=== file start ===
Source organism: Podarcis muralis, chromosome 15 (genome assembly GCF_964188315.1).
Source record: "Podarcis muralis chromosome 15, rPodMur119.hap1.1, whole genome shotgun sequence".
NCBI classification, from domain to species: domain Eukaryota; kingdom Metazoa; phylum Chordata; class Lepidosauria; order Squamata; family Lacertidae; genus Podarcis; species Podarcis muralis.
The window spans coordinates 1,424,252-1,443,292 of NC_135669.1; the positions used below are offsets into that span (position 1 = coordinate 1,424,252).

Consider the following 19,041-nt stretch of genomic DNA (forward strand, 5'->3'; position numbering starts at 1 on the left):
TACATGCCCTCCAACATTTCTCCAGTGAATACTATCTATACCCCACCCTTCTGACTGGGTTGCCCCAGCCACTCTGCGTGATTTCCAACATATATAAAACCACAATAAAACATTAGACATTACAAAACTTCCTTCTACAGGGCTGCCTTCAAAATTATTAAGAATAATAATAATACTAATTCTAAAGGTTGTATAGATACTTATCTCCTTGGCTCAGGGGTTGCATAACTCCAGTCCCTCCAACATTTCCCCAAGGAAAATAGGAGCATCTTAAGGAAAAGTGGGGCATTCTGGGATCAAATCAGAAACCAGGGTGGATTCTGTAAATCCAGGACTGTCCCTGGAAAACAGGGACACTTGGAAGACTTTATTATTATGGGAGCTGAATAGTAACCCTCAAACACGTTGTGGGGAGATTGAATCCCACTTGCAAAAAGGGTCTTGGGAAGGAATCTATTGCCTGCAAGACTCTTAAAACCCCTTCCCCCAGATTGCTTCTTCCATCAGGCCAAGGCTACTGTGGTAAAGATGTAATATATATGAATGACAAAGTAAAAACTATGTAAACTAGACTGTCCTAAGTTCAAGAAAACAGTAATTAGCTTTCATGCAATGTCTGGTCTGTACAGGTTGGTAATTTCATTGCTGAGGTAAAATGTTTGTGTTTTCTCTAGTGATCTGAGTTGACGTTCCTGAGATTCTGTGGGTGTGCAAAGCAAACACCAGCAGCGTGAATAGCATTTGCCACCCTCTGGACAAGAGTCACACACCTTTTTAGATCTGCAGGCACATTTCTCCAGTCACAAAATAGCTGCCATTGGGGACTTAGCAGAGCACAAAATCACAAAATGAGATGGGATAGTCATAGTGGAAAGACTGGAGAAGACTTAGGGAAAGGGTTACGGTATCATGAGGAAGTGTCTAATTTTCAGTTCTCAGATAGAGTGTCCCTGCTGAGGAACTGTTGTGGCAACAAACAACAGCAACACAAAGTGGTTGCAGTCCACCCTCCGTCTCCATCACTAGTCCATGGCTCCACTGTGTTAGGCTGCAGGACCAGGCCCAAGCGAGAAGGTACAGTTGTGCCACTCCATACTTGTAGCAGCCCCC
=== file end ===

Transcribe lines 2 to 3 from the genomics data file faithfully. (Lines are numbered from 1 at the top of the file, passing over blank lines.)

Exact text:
Source record: "Podarcis muralis chromosome 15, rPodMur119.hap1.1, whole genome shotgun sequence".
NCBI classification, from domain to species: domain Eukaryota; kingdom Metazoa; phylum Chordata; class Lepidosauria; order Squamata; family Lacertidae; genus Podarcis; species Podarcis muralis.